The weather was against us today. We were planning to take a boat out to Great Blasket Island, off the coast from the most westerly part of Ireland.
Gale force winds and dangerous seas made the trip impossible. That was a pity, because the now deserted island sounds fascinating.
Battered by winds and rain, we’d hiked to the western end of the lovely Dingle Peninsula, itself a bastion of Irish culture, music and language.
The weather cleared briefly at the end of the day, and we could drink coffee and hot chocolate and look our across the landscape featured in the film Ryan’s Daughter.
For centuries a few families had eked out a living farming and fishing the treacherous waters around Great Blasket Island. But in 1953, when the population fell to 21 souls the government decided it was no longer feasible to provide services there, and evacuated the residents, resettling on the mainland those who hadn’t already left for the greener pastures of Springfield, Massachusetts.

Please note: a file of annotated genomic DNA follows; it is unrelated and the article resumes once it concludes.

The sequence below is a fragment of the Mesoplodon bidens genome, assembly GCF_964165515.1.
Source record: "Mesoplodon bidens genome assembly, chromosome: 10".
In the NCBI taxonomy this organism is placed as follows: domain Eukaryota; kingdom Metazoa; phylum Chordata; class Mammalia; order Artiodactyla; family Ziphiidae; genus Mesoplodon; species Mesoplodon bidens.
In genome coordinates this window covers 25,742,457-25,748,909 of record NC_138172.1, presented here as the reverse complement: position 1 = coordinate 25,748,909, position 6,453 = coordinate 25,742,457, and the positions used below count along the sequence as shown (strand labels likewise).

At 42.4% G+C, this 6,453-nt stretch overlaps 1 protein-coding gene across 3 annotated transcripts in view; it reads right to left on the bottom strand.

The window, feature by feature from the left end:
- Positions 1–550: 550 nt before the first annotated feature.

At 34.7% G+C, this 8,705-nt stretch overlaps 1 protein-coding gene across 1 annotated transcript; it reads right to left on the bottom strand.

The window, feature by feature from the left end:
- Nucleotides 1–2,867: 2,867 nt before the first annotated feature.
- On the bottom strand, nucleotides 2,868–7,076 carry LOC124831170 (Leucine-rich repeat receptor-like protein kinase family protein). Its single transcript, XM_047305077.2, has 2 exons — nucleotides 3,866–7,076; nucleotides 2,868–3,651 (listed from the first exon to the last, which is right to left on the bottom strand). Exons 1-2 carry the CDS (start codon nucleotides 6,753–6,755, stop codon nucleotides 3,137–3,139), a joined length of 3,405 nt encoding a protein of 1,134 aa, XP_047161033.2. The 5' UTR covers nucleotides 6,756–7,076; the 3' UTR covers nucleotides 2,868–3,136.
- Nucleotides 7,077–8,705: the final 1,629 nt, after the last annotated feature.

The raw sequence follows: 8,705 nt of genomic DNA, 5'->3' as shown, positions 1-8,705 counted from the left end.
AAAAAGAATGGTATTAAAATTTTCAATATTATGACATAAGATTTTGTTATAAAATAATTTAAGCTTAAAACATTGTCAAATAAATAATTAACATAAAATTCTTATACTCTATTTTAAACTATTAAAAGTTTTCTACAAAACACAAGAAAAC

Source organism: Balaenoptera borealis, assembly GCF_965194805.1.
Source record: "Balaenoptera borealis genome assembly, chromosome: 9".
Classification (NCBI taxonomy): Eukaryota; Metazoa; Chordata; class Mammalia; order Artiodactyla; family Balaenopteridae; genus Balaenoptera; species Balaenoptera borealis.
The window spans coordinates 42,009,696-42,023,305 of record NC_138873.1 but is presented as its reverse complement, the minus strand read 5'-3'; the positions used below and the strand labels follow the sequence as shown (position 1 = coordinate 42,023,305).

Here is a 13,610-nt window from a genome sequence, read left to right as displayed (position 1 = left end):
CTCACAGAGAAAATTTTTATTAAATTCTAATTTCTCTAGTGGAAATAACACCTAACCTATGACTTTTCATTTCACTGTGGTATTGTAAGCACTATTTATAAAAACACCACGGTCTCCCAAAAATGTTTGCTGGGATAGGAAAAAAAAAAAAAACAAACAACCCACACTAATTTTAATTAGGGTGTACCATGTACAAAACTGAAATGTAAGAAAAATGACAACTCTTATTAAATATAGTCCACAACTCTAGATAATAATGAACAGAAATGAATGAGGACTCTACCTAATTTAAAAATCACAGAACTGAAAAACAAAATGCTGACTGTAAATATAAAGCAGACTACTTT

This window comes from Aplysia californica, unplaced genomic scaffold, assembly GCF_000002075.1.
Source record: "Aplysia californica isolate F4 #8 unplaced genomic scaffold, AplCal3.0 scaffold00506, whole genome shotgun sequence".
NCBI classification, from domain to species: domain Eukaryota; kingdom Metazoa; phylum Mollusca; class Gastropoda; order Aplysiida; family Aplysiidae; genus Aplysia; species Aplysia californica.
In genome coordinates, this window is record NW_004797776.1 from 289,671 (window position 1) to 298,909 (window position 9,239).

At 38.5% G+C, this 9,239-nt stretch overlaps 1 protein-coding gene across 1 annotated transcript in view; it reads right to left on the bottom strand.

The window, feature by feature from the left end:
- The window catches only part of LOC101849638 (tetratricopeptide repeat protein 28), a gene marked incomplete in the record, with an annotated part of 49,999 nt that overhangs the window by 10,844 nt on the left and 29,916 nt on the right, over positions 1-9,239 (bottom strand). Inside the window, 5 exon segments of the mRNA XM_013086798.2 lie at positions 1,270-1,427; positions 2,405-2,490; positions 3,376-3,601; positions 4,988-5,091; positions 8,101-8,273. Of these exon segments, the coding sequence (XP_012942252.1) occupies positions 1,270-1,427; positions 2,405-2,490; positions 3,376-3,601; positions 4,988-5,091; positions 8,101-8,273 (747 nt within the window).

As a consolation prize, our guide John took us to visit the smart new Blascaoid Centre, where the life and achievements of the islanders are remembered.
We were impressed by the museum, and particularly by the art featured there. Ireland may not be noted for its visual art, but we liked a lot of what we saw today.
Perhaps the most remarkable feature of Great Blasket life was the number of significant writers it turned up, given that nobody received any education past grade six, and many islanders were illiterate in Irish.
Peig Sayers, Tomas O’Criomhthain and Muiris O’Suilleabhain were not names we knew, but we bought Muiris’s book Twenty Years A’Growing and will give it a go.
The writer was the guest of South West Walks and Utracks.